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Any and every organisation that operates a digital multifunctional print or copier device contains a hard drive.

Compliance surrounding the Privacy Act, National Privacy Principles and the new NCCP laws presents a unique challenge and a continually moving target. Fines and sanctions have never been higher, and the public relation consequences are potentially devastating, particularly considering the breach notification requirements imposed by these regulations.

Most Australian government agencies and contractors
All private sector organisations with turnover in excess of $3 million dollars
All Businesses and organisations which trade in personal information, irrespective of turnover
All organisations that provide Health service such as hospitals, day surgeries,  doctors, pharmacists, psychologists, chiropractors and in some cases gyms
Credit providers such as Banks, Credit Unions, Underwriters, leasing companies
Organisations, agencies and in some cases individuals handling tax file numbers or credit card details

The list goes on and on, the fact of the matter is that nearly every organisation uses one or more of these devices and are vulnerable.

If data is not erased beyond recovery, data on printer and copier disk drives can leave the physical control of the owners and will often fall into the hands of others. Data can be recovered with little effort, from discarded, warranty repaired, or resold machines. There are many reports written on data recovered from discarded disk drives. Each year hundreds of thousands of hard disk drives are retired. Majority of these within copiers which find their way back into the market with data intact.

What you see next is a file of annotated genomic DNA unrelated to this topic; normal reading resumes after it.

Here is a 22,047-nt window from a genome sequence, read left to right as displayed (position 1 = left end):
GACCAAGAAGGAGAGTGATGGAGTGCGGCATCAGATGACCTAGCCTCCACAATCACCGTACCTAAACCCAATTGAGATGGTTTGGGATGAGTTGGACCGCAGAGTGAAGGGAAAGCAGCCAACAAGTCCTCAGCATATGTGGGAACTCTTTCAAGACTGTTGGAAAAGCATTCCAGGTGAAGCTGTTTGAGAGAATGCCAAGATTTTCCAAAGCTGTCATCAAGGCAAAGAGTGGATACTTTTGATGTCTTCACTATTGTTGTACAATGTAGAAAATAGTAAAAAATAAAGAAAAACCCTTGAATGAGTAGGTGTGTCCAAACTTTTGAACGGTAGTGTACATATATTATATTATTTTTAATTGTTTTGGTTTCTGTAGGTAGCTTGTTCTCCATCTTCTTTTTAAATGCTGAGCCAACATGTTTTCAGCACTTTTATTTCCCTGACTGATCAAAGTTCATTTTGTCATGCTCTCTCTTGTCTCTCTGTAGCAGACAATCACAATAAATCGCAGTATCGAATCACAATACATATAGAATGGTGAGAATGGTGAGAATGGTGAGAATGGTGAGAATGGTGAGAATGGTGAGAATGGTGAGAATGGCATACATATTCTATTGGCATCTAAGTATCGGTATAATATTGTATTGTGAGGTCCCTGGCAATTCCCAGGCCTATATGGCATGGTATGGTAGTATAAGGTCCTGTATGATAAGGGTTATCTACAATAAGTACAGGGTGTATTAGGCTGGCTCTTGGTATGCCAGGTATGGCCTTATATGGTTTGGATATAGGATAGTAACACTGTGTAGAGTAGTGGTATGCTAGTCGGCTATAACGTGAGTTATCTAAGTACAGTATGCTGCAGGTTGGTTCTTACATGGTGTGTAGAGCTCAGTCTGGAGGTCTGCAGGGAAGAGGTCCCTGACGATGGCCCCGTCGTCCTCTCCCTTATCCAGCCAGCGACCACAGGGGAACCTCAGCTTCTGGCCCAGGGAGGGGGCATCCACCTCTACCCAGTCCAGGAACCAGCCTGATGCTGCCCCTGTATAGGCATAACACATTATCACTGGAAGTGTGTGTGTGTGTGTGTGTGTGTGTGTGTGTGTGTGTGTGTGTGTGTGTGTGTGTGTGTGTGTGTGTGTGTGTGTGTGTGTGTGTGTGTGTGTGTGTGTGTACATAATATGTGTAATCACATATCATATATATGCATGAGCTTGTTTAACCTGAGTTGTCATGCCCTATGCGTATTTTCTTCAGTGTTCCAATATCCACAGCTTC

The cardinal rule of Hard Disk Drives has been to protect user data at all costs. Disk drives supply primary mass storage and are designed to prevent accidental erasure of data. Computers techniques such as "recycle" folders and "unerase” commands are common ways that operating systems try to prevent accidental sanitization of user data. Deletion of file pointers is standard to speed data writing, because actual overwriting of data is far slower. Drives use elaborate error detection and correction techniques to make sure that they don't return incorrect data.

All this means is that true data erasure is an abnormal event. The measures taken to protect and provide speedy access to data can make that data vulnerable to recovery by unauthorized persons.

Overall data storage security entails protection at different levels and locations:

Data at rest - drive data erasure Transparency to users (automatic encryption)
Secure erase of all data blocks on disk drives Drive internal encryption (data encrypted by storage device)
Single file erasure Access level dependent upon key or password used to decrypt data
Drive physical or magnetic destruction Drive physical or magnetic destruction
Data in motion - data encrypted during transport Drive data sanitisation
Protection of data and crypto keys during transport Secure erasure of user data for drive disposal or reuse

If you haven’t considered the threat of multi-functional peripherals in your overall data security planning, the time to do so is now!  Browse through our website for more detailed information on the unique security challenges posed by copiers, faxes, printers and scanners. 

To obtain information specific to your operation, or to schedule a consultation, please call us at 1300 PRINT 0.

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